I should make a special section on this site for the albums that I own on CD, LP, and cassette. Usually when I get an album in vinyl, I'll sell the CD. But there are some - this being one of them - that I can't bring myself to part with. I want to be prepared to play them at all times, and there's usually some sentimentality involved, too. The first two Pond records would be in there, and so would some Faith No More records. The first Mr. Bungle, too. I'm sure there a few more that I'm forgetting at the moment. Anyway.
I don't clearly remember the first time I heard Pond. I always picture this record coming out in '91 or '92, because it feels like such a big part of my youth. Apparently I only had it during the last few years of high school. But I listened to it a ton. My friend had a copy of the CD that was always in his car, and we spent many an afternoon dicking around, driving while blaring this CD. It never got old. Ten songs that sounded almost like something you'd heard before, but mostly like nothing you'd ever come across.
Pond is remembered by people who don't really know what they're talking about as a "grunge" band, but I wouldn't call them that. Yeah, they rose to prominence in the NW in the early-to-mid 90's, and it's easy to slap that label on them to quickly reference their involvement in that scene, but "grunge" has dumbed-down connotations that I would never attach to Pond. Their music, even though it was never short on gristly, fuzzed-out tones, was deceptively intricate and fully reliant on melody over all else. Trying to compare the resulting sound to any other band is pointless, and in this case, that's a high compliment.
Pond was a three-piece band that sounded like a four-piece, thanks both to Charlie Campbell's dexterous fingers on the guitar, and Chris Brady's penchant for playing weird-ass semi-chords on his bass. (He would also use a bow sometimes.) And, of course, Dave Triebwasser pummeled the drums. That guy was the perfect drummer for this group. They all sound huge, but like I said, it's the precision that made it work. There were plenty of bands who tried to play loud, melodic rock, but Pond was just really fucking good at it.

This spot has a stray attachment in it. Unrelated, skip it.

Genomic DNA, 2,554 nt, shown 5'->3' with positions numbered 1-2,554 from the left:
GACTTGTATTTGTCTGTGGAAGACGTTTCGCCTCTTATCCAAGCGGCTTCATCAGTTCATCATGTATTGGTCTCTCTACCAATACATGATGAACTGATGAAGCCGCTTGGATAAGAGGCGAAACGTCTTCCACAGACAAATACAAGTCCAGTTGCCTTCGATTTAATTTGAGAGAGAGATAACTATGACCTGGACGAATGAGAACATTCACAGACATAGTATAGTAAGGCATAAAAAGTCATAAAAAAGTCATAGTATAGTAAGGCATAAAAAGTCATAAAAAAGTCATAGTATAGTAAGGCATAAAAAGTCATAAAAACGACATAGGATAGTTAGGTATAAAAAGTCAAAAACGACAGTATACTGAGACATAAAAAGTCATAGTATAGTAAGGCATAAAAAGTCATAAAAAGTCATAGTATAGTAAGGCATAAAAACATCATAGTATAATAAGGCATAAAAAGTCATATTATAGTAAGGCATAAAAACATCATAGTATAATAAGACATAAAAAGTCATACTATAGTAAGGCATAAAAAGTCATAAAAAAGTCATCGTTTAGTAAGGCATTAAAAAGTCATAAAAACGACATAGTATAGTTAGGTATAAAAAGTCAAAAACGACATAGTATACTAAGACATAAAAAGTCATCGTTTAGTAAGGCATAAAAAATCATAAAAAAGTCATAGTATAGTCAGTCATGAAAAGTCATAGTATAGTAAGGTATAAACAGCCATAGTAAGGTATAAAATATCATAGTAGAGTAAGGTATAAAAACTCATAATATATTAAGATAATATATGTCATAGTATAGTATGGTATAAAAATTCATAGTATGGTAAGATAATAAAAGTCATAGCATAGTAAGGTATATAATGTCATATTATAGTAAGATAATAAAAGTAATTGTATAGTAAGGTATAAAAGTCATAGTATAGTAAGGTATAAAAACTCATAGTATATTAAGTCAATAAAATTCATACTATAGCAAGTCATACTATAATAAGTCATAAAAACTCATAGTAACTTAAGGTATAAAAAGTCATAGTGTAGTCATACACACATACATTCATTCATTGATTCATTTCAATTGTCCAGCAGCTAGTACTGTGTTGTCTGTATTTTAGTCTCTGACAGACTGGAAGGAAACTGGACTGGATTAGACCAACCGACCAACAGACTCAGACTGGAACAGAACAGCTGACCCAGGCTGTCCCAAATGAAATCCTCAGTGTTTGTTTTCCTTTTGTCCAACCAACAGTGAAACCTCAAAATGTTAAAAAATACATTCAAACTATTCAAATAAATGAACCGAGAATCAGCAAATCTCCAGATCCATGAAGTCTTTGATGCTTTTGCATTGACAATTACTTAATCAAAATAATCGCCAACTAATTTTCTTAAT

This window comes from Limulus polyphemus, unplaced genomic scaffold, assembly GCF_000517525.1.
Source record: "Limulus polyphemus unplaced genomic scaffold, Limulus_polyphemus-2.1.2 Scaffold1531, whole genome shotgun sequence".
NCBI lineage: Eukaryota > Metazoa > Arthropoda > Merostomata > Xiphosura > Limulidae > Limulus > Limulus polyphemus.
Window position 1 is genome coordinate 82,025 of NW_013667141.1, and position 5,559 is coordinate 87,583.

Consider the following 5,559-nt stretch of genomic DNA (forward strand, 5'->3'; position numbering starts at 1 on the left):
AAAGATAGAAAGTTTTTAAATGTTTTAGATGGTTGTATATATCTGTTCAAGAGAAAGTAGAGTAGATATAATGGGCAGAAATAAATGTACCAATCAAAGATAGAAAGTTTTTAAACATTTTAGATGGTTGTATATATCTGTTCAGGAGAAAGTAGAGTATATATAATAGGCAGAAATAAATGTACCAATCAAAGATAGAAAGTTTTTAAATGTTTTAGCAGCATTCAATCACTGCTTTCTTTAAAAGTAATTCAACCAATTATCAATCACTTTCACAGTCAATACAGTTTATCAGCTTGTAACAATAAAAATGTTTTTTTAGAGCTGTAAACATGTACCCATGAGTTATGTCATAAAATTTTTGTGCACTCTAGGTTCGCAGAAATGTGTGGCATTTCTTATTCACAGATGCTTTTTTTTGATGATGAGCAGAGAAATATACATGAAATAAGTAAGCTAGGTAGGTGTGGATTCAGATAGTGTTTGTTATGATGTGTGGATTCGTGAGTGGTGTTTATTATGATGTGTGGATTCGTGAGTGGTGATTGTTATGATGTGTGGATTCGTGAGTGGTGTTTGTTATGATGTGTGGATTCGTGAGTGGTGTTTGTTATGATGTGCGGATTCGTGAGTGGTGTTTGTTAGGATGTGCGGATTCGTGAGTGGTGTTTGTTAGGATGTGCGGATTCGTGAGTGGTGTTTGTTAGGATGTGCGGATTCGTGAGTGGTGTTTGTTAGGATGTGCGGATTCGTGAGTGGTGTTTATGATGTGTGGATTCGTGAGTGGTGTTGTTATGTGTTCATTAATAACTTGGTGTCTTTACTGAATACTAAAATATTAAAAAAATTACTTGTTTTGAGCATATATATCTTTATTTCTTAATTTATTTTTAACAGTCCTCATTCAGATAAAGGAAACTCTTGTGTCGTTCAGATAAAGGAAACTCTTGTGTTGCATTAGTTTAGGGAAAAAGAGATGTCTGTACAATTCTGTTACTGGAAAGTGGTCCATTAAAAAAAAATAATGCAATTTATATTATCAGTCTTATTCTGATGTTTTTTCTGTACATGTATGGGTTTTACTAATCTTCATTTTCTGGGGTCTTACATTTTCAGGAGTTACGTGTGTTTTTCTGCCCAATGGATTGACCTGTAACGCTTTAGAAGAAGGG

The fact that Campbell and Brady's voices sound similar to the untrained ear made the whole thing even more interesting. Their harmonies were dead-on, and instead of their being a slight disconnect when one or the other took over the lead vocals (I always just assumed they sang the songs they wrote, and the vocal duties usually ended up being split down the middle - also cool) - like, say, on a Sebadoh record - you were never left with any sense that things had shifted. Tough to do, and a real testament to how well Campbell and Brady worked together.
So, yes, this is their debut, and though I bet the band considers this their finding-their-sound LP, it's full-blown awesomeness. (Quick aside - I went to see Pond in 1997, and someone yelled out "Agatha" - one of the singles from this record - and Brady made a comment about how they're "not that band anymore" and they did not play the song. Hence my assumption that they disowned this record at some point.) Trying to explain what Pond sounds like is difficult, so describing the exact merits of these songs is a little tough. They're heavy in a way, but also the sort of songs that I used to sing along to at the top of my lungs. I still can. They're catchy. And the lyrics are smart. And most of them have one-word titles like "Gone," "Wheel," "Grinned," and "Spots."
"Foamy" has always been one of my favorite tracks, especially after I found out it was about a likable prostitute. That remains one of the only songs on this record that I have any grasp of what it might be about. Although "Tree" may actually be about a tree.
If you don't own this record, you should. You can probably - sadly - find it for a dollar somewhere. I could go on forever about it. And wait until we get to their next record. I won't be able to shut up about it.